So if you watch Downton at all, you know that there are lots of different storylines going on. And some of them are very minor, and it’s just two or three scenes, and others are very much part of the whole series structure, and others are resolved within one episode. It’s a structure that American television audiences are quite familiar with because it’s taken from American television, really. In ER or The West Wing, you have differently weighted stories. So I work those out for each episode.
And then the minor stories that are usually to simply illustrate a character rather than to carry the narrative of the whole show forward – the minor stories will be invented and injected as the episode is being written.
I don’t re-read too much until I’ve got to the end of an episode. I like to keep moving forward until I’ve written the end. And then I go back and rewrite everything.
The other thing is, I always try and insure that when I stop writing for the day I have a completely clear idea of what the next scene is, because I find that that enables me to get started again straight away. When I come in from breakfast and sit down, I don’t have to think, “Now what, now who does what?” And once you begin, and that will take however long it takes, then you’re sort of in the rhythm and moving forward. And that makes it much easier to keep going and not run up against a brick wall.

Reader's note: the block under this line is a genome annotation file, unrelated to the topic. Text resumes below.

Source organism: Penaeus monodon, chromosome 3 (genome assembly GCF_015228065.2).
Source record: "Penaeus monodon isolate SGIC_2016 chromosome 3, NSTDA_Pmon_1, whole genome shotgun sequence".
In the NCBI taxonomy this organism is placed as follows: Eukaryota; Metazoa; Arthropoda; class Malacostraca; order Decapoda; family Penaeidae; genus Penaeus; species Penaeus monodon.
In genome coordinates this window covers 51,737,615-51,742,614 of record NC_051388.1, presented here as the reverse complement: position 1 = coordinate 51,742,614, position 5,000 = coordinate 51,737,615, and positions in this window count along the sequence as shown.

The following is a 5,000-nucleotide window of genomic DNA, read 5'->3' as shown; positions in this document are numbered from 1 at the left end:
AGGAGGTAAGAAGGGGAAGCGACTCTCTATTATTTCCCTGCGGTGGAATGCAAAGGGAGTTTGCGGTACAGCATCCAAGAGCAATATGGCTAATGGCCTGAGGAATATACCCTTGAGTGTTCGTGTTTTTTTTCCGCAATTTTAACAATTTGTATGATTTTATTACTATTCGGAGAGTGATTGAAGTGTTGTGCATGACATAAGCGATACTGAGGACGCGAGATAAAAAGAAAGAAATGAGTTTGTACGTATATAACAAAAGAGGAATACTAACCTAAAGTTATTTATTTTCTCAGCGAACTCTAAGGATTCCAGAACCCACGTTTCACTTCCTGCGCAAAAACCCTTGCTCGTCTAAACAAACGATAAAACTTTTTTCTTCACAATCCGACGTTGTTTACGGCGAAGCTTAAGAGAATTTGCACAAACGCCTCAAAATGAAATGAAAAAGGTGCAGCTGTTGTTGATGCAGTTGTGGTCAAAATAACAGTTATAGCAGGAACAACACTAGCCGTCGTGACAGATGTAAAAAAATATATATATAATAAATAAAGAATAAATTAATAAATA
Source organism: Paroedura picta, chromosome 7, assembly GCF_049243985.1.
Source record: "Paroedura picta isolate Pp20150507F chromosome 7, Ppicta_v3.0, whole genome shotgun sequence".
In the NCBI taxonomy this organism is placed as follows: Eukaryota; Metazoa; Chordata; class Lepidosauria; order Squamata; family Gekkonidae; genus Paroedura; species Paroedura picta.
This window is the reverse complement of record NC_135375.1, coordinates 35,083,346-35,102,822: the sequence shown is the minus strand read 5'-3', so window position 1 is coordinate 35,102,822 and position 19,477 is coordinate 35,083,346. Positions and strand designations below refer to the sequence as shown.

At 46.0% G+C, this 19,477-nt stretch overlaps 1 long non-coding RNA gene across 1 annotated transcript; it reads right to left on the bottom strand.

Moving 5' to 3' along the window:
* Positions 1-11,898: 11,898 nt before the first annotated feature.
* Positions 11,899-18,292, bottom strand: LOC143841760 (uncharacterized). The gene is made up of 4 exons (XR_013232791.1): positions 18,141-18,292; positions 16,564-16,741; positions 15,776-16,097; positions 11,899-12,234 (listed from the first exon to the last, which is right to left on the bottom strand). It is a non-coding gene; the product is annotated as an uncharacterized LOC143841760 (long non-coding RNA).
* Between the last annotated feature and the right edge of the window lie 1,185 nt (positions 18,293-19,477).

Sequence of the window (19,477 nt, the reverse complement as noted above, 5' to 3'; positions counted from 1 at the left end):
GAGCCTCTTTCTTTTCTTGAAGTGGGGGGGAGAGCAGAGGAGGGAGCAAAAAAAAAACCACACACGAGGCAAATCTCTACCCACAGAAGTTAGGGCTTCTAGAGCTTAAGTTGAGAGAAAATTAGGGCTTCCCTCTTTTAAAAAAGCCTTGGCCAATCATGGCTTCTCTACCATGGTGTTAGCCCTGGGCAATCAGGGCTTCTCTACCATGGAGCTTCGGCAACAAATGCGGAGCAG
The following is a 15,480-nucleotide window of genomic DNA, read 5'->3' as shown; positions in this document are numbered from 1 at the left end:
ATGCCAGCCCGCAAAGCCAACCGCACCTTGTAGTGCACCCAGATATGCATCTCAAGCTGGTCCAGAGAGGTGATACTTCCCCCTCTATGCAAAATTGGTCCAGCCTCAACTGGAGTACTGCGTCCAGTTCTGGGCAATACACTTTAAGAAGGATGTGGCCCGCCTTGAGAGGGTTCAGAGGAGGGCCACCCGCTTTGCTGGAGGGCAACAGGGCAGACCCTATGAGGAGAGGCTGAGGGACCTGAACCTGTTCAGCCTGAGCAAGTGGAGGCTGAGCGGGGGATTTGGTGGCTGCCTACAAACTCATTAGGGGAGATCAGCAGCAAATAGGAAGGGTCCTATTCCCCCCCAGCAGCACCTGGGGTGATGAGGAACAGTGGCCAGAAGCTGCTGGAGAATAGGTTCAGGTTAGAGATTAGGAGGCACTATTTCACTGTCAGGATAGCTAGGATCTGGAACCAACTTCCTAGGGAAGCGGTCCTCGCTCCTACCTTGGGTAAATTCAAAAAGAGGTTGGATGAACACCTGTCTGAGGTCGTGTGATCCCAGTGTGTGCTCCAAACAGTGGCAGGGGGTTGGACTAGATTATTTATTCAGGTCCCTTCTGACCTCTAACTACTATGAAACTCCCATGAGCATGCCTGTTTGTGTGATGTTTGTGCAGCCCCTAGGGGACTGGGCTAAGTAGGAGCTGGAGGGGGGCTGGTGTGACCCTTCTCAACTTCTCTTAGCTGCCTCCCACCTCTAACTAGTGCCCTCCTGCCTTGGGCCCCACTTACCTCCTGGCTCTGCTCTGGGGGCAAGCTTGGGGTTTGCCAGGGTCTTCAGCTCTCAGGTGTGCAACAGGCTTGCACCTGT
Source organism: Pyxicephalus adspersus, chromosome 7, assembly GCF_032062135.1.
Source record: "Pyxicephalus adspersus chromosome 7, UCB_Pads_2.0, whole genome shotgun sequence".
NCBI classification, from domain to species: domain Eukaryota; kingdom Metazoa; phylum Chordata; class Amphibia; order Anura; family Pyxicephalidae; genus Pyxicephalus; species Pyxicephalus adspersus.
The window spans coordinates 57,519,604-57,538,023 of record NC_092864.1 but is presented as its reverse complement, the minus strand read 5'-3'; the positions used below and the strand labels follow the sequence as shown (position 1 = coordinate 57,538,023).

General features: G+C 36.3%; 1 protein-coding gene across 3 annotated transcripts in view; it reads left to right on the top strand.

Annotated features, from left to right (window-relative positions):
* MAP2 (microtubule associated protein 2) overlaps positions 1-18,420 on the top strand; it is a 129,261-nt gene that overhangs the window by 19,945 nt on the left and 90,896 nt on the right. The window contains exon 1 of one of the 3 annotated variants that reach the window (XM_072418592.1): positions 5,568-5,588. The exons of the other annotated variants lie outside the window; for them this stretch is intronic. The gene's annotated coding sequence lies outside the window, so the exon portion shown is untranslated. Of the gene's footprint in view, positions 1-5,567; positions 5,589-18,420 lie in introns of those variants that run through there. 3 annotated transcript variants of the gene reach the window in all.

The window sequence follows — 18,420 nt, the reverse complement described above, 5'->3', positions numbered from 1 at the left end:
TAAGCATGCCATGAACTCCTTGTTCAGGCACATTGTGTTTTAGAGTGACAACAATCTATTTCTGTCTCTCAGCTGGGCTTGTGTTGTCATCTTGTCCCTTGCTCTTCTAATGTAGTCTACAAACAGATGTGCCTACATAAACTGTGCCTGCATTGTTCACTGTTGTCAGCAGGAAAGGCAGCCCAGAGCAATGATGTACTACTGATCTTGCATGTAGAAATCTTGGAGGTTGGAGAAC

Do you have any writing rituals?
I don’t really have any of those. When I was first writing, I was a working actor, and as a working actor, I had to go where I was told. You know, on location, so I might be in this hotel, that hotel and in Scotland, France, wherever. And I had to get down in my hotel room and find a flat space and put my computer on it and start to write. So the luxury of always having to have my little rabbit here and my little mouse there, and this particular cup for my tea – I had to forego all that.
As a result, when I sort of stopped acting and was writing full time, I didn’t really reacquire any of that. I mean I don’t think I’m anti all this, because I’m not at all. I think you should do what you think helps. But I wasn’t able to have a routine that attached any importance to all of that stuff. After breakfast, I write until lunch, and then I write until dinner, except when I have appointments and meetings that I have to go to. I just lead a kind of normal life in that way.